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Your house may no longer be yours if you are legally married

In Ontario, family laws see marriages as equal partnerships between spouses, and if that partnership ends, assets must be shared equally. Couples who want to take measures to ensure their separate property remains separate can sign a marriage contract to do so. Such an agreement can specify the assets each spouse brought into the marriage, and ensure that these items would once again be separate property in the event of a divorce.

This would be of particular importance if you owned a home before you got married. If that house then became the matrimonial home, the law will not see it as separate property if you separate or your marriage ends and you have no marriage agreement signed in which your spouse gives up a claim to the property.

What types of housing does the term matrimonial home include?

The property that the law regarding matrimonial homes covers does not necessarily have to be a freestanding house. It could be any one of the following:

  • A section of a house
  • A part of a building that also serves as a business
  • A condominium
  • A mobile home
  • A suite

What if the house is in my name?

Your ex-spouse will be entitled to stay in the matrimonial home regardless of the fact that the title is in your name. This is the way the law protects both spouses during the period of separation before the court issues the final divorce decree -- which could take months or even years. Once a couple is legally married, such property becomes a shared asset, and neither you nor your spouse may do anything to the home, or sell any part of it, without the other's consent.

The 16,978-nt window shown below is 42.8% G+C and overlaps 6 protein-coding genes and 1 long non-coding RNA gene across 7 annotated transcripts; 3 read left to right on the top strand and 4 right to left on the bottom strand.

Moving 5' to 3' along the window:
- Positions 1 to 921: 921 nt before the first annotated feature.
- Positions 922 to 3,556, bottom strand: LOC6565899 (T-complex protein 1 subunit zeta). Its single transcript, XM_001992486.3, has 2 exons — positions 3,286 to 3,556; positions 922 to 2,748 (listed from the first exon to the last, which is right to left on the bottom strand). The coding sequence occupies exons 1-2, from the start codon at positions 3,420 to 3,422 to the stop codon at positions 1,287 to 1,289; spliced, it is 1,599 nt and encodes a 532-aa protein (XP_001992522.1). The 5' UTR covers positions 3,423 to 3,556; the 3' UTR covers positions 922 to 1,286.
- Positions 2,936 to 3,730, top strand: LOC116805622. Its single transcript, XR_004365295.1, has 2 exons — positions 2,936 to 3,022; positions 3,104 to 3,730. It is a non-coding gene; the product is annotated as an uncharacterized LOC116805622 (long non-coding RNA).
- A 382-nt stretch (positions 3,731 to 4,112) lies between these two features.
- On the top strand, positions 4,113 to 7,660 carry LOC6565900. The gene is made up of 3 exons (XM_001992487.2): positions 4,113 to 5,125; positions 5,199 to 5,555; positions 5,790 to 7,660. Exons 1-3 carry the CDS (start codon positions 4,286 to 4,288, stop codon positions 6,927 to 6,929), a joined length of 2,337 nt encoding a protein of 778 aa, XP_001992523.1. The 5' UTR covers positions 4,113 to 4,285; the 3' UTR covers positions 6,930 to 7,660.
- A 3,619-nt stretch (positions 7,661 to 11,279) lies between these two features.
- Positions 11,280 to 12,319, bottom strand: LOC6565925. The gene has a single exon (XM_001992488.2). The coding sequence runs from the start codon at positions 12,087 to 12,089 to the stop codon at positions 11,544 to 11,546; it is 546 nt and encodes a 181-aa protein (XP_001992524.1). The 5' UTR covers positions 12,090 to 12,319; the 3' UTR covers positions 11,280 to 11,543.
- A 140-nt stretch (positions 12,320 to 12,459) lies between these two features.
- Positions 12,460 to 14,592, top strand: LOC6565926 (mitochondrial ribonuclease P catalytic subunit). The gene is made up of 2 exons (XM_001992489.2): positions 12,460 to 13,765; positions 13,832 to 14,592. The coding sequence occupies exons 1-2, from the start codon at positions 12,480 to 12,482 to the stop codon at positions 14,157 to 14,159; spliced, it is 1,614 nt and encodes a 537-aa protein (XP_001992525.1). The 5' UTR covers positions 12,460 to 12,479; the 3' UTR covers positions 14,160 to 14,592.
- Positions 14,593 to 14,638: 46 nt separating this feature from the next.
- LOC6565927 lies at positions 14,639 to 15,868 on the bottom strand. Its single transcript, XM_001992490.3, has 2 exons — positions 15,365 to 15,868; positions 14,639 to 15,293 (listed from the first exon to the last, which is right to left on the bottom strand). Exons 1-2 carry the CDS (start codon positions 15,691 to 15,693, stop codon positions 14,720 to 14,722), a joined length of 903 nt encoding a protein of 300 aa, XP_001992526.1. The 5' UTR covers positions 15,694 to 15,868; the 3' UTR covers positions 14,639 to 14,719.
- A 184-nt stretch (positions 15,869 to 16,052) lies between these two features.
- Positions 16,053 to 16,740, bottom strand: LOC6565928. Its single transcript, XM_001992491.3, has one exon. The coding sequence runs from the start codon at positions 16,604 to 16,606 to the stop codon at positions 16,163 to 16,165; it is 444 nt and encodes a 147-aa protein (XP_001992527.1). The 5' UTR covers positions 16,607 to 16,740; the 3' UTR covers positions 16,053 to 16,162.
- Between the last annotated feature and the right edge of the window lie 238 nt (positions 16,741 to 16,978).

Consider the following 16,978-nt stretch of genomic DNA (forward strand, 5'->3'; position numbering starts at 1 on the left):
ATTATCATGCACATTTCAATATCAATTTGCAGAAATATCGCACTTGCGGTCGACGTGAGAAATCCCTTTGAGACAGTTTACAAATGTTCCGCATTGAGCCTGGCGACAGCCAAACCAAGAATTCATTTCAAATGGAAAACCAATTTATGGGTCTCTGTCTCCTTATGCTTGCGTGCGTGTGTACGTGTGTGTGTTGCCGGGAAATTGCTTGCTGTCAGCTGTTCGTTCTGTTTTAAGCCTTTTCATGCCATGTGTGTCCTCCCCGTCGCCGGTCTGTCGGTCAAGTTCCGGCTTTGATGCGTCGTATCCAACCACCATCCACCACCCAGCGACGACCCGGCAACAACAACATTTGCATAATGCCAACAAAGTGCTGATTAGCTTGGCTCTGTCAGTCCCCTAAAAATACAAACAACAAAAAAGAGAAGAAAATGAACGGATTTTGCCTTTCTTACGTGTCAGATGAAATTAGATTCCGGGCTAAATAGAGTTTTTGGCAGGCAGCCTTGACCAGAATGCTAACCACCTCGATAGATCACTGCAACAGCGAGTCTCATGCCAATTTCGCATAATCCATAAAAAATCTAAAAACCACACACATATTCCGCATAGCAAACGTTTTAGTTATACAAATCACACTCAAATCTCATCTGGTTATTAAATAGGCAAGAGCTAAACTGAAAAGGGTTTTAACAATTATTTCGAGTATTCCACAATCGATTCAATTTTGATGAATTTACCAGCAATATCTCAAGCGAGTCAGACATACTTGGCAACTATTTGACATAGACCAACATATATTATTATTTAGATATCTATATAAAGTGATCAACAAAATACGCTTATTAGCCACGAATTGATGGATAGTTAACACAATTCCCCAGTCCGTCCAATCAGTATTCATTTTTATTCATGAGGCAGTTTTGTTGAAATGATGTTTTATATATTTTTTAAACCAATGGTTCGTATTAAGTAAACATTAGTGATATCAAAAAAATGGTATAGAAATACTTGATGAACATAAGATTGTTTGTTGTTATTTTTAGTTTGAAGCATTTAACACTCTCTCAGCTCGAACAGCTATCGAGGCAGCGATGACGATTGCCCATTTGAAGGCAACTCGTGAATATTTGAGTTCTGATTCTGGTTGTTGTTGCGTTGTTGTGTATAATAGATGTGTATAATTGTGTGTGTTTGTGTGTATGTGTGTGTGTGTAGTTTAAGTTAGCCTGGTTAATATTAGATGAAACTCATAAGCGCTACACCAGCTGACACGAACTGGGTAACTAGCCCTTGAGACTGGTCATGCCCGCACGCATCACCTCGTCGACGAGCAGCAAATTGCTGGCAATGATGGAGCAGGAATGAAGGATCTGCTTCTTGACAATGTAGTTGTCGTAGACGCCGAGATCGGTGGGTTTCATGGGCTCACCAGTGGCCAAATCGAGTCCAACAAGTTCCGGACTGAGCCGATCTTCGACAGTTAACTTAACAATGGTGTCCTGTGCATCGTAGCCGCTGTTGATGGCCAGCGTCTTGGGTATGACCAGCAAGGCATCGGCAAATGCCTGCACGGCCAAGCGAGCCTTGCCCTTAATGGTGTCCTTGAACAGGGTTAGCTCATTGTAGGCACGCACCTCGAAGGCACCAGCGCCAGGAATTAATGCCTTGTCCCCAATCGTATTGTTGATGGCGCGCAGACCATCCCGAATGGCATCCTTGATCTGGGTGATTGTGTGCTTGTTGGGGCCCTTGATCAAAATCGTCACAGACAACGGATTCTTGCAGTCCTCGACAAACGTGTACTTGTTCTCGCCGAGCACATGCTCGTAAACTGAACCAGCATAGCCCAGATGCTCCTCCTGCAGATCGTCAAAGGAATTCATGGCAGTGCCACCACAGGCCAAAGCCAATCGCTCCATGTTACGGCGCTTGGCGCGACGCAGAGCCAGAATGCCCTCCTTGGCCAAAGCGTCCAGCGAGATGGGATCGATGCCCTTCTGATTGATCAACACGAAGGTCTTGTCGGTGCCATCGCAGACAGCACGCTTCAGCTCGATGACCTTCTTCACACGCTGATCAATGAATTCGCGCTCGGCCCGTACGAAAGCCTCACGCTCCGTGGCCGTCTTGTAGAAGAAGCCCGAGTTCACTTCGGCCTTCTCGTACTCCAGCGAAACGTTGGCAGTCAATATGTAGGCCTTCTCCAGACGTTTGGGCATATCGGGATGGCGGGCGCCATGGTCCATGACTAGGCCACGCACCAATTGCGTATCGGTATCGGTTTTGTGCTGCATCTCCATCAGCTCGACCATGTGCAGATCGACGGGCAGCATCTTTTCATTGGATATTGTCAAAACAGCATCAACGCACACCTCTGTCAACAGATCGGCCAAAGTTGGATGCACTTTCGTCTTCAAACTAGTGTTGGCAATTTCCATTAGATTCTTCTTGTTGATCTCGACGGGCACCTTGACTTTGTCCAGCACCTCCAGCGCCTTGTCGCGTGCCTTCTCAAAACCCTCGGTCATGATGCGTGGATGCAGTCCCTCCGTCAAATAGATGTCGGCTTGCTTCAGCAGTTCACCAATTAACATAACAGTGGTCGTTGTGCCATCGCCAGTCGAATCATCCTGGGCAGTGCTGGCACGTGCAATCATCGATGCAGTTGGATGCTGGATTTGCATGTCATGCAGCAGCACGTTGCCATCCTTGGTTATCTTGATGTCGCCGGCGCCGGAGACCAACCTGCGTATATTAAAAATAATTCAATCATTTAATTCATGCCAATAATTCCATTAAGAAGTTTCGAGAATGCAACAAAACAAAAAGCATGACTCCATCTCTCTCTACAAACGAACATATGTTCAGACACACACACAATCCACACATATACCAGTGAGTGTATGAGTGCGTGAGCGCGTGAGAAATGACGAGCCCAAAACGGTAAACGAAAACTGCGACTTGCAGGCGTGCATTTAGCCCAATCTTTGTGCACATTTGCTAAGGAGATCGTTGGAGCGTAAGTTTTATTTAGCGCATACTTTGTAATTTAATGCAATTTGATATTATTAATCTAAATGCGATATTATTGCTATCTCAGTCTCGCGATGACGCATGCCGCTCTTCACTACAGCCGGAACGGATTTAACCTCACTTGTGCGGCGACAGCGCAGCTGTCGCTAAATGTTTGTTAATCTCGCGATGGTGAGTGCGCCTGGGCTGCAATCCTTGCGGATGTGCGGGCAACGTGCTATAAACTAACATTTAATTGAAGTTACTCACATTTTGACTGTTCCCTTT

Such an arrangement could be impractical or not feasible because highly contentious divorces can bring about volatile situations. However, you or your spouse may petition the court for an exclusive possession order. This means that the court will order one spouse to move out and leave the home for the exclusive use of the other for the duration of the separation. However, this does not make the matrimonial home the property of the spouse who has an exclusive possession order.

Avoid unpleasant surprises

If you are considering a separation from your spouse, you will likely have several questions about the legal aspects of separation and divorce. It might be better to avoid unpleasant surprises by being prepared and well-informed.

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